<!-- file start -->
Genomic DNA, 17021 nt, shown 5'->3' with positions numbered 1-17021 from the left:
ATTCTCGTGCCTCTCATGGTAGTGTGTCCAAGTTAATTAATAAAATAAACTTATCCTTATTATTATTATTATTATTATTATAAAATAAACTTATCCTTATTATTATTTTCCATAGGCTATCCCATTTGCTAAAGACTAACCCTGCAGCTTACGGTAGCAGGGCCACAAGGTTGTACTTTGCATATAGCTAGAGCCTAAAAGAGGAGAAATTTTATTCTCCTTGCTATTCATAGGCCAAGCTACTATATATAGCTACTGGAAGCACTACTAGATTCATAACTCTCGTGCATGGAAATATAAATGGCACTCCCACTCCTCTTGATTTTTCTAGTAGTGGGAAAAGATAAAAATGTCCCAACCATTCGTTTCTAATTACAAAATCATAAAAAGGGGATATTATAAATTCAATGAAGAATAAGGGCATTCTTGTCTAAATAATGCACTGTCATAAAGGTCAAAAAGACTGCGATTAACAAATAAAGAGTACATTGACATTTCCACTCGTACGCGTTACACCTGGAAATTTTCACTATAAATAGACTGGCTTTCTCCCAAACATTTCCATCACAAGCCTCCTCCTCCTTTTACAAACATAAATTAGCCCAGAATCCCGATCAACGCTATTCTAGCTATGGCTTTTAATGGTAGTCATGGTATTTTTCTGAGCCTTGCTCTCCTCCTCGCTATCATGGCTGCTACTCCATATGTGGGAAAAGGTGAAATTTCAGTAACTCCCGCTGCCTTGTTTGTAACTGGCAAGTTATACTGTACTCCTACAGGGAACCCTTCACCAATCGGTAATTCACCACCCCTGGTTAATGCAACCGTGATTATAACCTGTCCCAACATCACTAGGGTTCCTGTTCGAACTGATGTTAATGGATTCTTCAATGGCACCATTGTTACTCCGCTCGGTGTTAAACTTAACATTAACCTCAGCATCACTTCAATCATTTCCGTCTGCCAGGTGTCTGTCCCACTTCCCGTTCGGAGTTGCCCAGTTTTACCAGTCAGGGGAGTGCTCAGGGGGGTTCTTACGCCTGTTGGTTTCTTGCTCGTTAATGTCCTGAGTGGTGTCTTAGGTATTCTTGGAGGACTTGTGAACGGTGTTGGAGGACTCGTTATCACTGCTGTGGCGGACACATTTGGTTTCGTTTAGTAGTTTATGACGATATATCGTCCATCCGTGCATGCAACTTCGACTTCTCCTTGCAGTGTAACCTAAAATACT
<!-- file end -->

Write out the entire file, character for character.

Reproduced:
Genomic DNA, 17021 nt, shown 5'->3' with positions numbered 1-17021 from the left:
ATTCTCGTGCCTCTCATGGTAGTGTGTCCAAGTTAATTAATAAAATAAACTTATCCTTATTATTATTATTATTATTATTATAAAATAAACTTATCCTTATTATTATTTTCCATAGGCTATCCCATTTGCTAAAGACTAACCCTGCAGCTTACGGTAGCAGGGCCACAAGGTTGTACTTTGCATATAGCTAGAGCCTAAAAGAGGAGAAATTTTATTCTCCTTGCTATTCATAGGCCAAGCTACTATATATAGCTACTGGAAGCACTACTAGATTCATAACTCTCGTGCATGGAAATATAAATGGCACTCCCACTCCTCTTGATTTTTCTAGTAGTGGGAAAAGATAAAAATGTCCCAACCATTCGTTTCTAATTACAAAATCATAAAAAGGGGATATTATAAATTCAATGAAGAATAAGGGCATTCTTGTCTAAATAATGCACTGTCATAAAGGTCAAAAAGACTGCGATTAACAAATAAAGAGTACATTGACATTTCCACTCGTACGCGTTACACCTGGAAATTTTCACTATAAATAGACTGGCTTTCTCCCAAACATTTCCATCACAAGCCTCCTCCTCCTTTTACAAACATAAATTAGCCCAGAATCCCGATCAACGCTATTCTAGCTATGGCTTTTAATGGTAGTCATGGTATTTTTCTGAGCCTTGCTCTCCTCCTCGCTATCATGGCTGCTACTCCATATGTGGGAAAAGGTGAAATTTCAGTAACTCCCGCTGCCTTGTTTGTAACTGGCAAGTTATACTGTACTCCTACAGGGAACCCTTCACCAATCGGTAATTCACCACCCCTGGTTAATGCAACCGTGATTATAACCTGTCCCAACATCACTAGGGTTCCTGTTCGAACTGATGTTAATGGATTCTTCAATGGCACCATTGTTACTCCGCTCGGTGTTAAACTTAACATTAACCTCAGCATCACTTCAATCATTTCCGTCTGCCAGGTGTCTGTCCCACTTCCCGTTCGGAGTTGCCCAGTTTTACCAGTCAGGGGAGTGCTCAGGGGGGTTCTTACGCCTGTTGGTTTCTTGCTCGTTAATGTCCTGAGTGGTGTCTTAGGTATTCTTGGAGGACTTGTGAACGGTGTTGGAGGACTCGTTATCACTGCTGTGGCGGACACATTTGGTTTCGTTTAGTAGTTTATGACGATATATCGTCCATCCGTGCATGCAACTTCGACTTCTCCTTGCAGTGTAACCTAAAATACT